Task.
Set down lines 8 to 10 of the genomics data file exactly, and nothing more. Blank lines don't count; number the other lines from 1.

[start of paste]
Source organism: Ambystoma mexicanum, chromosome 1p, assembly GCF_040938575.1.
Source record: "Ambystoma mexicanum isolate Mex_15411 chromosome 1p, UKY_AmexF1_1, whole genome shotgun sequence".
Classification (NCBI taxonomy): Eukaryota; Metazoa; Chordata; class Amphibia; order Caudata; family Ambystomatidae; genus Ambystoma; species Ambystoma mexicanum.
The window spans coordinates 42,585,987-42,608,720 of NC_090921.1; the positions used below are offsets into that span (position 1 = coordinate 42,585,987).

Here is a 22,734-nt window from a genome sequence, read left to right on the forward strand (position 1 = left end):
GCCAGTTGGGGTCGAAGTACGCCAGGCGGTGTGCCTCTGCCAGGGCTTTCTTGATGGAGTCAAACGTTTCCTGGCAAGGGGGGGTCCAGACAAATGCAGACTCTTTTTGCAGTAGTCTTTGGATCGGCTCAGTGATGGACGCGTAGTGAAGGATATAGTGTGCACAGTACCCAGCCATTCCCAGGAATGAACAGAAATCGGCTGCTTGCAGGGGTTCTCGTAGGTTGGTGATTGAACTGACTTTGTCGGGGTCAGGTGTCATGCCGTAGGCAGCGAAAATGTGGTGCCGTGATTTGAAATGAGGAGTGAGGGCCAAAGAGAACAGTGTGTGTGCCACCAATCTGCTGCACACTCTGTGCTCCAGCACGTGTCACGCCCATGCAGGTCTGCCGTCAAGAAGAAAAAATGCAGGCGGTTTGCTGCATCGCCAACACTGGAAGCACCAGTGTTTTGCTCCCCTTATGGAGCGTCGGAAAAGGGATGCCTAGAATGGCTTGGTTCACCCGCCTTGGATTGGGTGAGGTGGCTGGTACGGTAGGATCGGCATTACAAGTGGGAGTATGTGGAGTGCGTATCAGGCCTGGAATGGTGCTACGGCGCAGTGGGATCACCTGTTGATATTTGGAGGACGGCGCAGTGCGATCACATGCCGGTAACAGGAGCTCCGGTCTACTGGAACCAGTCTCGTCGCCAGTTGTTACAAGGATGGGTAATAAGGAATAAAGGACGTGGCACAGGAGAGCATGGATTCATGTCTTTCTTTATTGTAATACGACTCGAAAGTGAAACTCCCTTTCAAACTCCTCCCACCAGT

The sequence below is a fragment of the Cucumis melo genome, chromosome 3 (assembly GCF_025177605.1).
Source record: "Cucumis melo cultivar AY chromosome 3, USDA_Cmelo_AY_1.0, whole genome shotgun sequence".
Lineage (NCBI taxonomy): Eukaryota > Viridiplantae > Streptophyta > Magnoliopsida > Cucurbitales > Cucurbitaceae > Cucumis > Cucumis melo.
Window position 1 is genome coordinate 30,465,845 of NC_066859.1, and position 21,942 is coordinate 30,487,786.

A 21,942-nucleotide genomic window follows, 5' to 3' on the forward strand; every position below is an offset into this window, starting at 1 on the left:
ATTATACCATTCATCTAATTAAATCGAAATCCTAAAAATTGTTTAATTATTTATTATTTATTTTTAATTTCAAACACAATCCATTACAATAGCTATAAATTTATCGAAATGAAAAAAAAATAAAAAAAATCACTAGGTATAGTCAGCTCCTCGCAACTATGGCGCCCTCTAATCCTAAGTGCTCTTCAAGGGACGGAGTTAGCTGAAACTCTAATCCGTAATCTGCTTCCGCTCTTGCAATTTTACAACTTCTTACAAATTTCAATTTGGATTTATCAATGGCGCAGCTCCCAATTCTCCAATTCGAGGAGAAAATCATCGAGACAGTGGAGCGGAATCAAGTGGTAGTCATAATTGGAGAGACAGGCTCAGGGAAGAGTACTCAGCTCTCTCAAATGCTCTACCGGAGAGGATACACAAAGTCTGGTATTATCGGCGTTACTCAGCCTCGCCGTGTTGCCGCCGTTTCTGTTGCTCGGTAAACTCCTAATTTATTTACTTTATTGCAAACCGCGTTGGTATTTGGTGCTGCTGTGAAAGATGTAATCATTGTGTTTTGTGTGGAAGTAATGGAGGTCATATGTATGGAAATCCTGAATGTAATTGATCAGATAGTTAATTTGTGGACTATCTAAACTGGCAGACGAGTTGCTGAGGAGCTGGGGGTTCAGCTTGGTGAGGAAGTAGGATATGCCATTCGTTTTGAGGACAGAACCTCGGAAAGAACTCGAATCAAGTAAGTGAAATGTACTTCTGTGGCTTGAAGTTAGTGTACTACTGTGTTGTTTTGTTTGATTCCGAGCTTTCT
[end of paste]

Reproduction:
Source record: "Cucumis melo cultivar AY chromosome 3, USDA_Cmelo_AY_1.0, whole genome shotgun sequence".
Lineage (NCBI taxonomy): Eukaryota > Viridiplantae > Streptophyta > Magnoliopsida > Cucurbitales > Cucurbitaceae > Cucumis > Cucumis melo.
Window position 1 is genome coordinate 30,465,845 of NC_066859.1, and position 21,942 is coordinate 30,487,786.